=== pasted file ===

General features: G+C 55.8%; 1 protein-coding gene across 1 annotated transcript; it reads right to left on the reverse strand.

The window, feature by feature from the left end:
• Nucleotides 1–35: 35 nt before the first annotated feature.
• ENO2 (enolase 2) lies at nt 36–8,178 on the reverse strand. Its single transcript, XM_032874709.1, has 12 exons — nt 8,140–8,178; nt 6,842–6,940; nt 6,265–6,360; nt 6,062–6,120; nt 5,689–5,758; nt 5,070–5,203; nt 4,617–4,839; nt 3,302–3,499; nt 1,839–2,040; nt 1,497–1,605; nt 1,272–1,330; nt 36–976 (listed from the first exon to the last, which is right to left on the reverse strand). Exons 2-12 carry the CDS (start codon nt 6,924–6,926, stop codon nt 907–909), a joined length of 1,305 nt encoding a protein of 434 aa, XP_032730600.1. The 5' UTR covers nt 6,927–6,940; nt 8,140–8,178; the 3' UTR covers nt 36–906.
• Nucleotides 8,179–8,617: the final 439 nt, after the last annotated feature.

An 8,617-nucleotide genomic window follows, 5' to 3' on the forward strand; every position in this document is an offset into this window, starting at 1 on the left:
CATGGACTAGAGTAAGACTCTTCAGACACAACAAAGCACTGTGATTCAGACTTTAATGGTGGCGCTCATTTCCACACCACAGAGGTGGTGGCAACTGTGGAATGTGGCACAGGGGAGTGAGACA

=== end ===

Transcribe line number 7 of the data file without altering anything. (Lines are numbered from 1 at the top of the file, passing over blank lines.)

CATGGACTAGAGTAAGACTCTTCAGACACAACAAAGCACTGTGATTCAGACTTTAATGGTGGCGCTCATTTCCACACCACAGAGGTGGTGGCAACTGTGGAATGTGGCACAGGGGAGTGAGACA